NCAAW Top 25: Texas A&M moves into top 5 after Maryland's loss to South Carolina

Chennedy Carter and her Texas A&M squad are back in the top 5. (AP)

The first Associated Press Top 25 poll of the regular season dropped Monday with a little shuffling at the top thanks to the first meeting of ranked women’s teams this season.

South Carolina got a boost with an early season statement win against Maryland. Aliyah Boston has been a huge asset for the Gamecocks two games into the season as part of the squad’s top recruiting class. South Carolina moved two spots to No. 6 while Maryland dropped from fourth to eighth.

It allowed for Texas A & M, led by Chennedy Carter, to move into the top 5 for the first time in five years. The top three of Oregon, Baylor and Stanford remain the same. Connecticut moved up a spot from fifth to fourth despite a choppy opener on Sunday.

The rankings had minimal massive movement after the first week, though there were three ranked teams to suffer losses at the hands of unranked squads. Or in Maryland’s case, one ranked higher.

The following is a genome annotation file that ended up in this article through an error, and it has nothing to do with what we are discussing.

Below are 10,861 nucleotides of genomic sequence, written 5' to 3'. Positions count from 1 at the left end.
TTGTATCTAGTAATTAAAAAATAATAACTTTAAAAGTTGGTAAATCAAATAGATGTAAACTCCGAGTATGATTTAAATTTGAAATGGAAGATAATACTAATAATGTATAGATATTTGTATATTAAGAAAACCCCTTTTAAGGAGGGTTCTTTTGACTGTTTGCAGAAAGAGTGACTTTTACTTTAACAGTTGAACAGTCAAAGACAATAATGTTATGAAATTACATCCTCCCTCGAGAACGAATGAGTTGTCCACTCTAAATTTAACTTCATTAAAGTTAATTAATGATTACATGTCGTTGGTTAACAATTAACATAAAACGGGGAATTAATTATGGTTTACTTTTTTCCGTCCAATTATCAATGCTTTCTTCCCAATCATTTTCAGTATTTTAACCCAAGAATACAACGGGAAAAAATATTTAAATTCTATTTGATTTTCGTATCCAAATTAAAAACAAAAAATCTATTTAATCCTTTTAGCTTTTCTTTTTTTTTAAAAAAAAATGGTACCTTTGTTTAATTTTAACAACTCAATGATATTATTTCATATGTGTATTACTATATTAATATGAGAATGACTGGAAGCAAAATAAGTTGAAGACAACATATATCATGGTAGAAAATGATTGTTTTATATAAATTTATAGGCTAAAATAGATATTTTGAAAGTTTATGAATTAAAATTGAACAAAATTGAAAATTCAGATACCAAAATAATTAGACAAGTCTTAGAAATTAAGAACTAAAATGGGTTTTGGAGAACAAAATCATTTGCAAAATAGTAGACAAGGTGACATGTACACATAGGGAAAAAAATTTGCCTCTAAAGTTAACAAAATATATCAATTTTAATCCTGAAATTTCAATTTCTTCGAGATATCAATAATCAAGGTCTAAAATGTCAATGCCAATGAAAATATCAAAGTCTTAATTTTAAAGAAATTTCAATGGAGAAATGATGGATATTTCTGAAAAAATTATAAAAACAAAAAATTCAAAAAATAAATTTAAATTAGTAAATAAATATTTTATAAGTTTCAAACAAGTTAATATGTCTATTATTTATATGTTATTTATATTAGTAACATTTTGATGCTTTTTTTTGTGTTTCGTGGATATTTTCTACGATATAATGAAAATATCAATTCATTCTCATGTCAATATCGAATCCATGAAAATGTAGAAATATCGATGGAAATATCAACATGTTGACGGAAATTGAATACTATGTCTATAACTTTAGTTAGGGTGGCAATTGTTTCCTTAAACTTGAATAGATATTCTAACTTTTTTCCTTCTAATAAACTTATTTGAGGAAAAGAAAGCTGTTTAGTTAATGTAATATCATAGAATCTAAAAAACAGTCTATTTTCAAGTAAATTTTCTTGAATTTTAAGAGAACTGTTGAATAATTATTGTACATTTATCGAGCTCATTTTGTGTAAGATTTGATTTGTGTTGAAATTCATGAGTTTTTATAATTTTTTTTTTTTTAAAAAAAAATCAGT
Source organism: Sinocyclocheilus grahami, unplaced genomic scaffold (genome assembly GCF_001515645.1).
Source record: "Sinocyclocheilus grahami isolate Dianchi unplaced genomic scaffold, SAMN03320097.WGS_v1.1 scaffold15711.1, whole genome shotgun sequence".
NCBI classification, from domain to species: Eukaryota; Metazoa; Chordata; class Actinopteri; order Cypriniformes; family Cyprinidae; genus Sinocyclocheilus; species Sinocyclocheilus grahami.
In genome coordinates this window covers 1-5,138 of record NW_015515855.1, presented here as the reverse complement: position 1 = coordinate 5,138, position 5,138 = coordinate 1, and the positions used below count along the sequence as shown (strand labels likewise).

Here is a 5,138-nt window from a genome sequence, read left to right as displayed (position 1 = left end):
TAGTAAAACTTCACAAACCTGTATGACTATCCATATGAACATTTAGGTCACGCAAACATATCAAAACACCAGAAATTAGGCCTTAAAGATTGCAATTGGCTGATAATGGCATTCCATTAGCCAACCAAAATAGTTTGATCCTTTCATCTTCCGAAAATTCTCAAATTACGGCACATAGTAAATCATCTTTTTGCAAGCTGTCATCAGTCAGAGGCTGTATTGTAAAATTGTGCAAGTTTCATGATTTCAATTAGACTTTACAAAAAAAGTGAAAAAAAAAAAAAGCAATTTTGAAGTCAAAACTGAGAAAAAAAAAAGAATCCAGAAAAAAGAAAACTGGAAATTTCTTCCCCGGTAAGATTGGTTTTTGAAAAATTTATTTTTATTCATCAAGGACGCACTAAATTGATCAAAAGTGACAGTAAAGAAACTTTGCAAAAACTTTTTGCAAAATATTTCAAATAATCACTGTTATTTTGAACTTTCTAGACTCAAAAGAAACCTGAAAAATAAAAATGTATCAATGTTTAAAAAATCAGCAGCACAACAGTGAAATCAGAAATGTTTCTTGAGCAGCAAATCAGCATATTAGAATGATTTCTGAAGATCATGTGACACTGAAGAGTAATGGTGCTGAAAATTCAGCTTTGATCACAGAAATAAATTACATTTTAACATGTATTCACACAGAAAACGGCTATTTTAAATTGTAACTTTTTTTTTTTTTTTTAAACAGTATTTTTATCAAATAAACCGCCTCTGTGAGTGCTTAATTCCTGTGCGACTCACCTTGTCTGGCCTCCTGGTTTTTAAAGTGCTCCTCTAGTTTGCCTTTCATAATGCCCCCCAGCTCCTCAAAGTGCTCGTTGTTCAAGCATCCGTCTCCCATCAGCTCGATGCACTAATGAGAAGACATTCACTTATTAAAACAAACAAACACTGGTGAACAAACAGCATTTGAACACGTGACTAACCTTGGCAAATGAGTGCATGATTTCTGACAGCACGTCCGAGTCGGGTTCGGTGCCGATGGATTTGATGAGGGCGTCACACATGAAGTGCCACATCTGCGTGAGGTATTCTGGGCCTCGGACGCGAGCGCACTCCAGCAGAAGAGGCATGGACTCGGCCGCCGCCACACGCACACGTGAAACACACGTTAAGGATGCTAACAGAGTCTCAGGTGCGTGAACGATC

Texas also lost its opener Friday night, falling to the University of South Florida, 64-57. Texas was ranked No. 15 and moved to No. 22, while USF now enters the rankings at No. 25. That allowed most of the teams under Texas to move up a spot or two.

Indiana, initially ranked No. 24, moved up to No. 21 after a win over Mt. Saint Mary’s, 75-52, and a demolition of Nicholls State on Sunday, 111-47.

Minnesota wanted an early test and got it in Missouri State last Tuesday. The Gophers bounced back with a victory against Vermont, 90-58. But the opening game caused them to drop out of the rankings.

No. 1 Oregon has yet to play its opening game, though it made a statement by defeating the U.S. National team on Saturday night. Sabrina Ionescu dropped 30 points, 20 of which came in the third quarter. The Ducks host Northeastern on Monday night.


  1. Oregon (—)

  2. Baylor (—)

  3. Stanford (—)

  4. Connecticut (+1)

  5. Texas A&M (+1)

  6. South Carolina (+2)

  7. Oregon State (—)

  8. Maryland (-4)

  9. Louisville (—)

  10. Mississippi State (—)

  11. UCLA (—)

  12. Florida State (—)

  13. Kentucky (—)

  14. N.C. State (—)

  15. Notre Dame (+1)

  16. Michigan State (+1)

  17. Miami (+1)

  18. DePaul (—)

  19. Arizona State (+1)

  20. Syracuse (+1)

  21. Indiana (+3)

  22. Texas (-7)

  23. Arkansas (-1)

  24. Michigan (+1)

  25. USF (NR)

    Receiving votes: West Virginia, Drake, Gonzaga, Rice, Missouri State, Arizona, South Dakota, Tennessee, Minnesota, Rutgers, South Dakota State, Belmont, Iowa State

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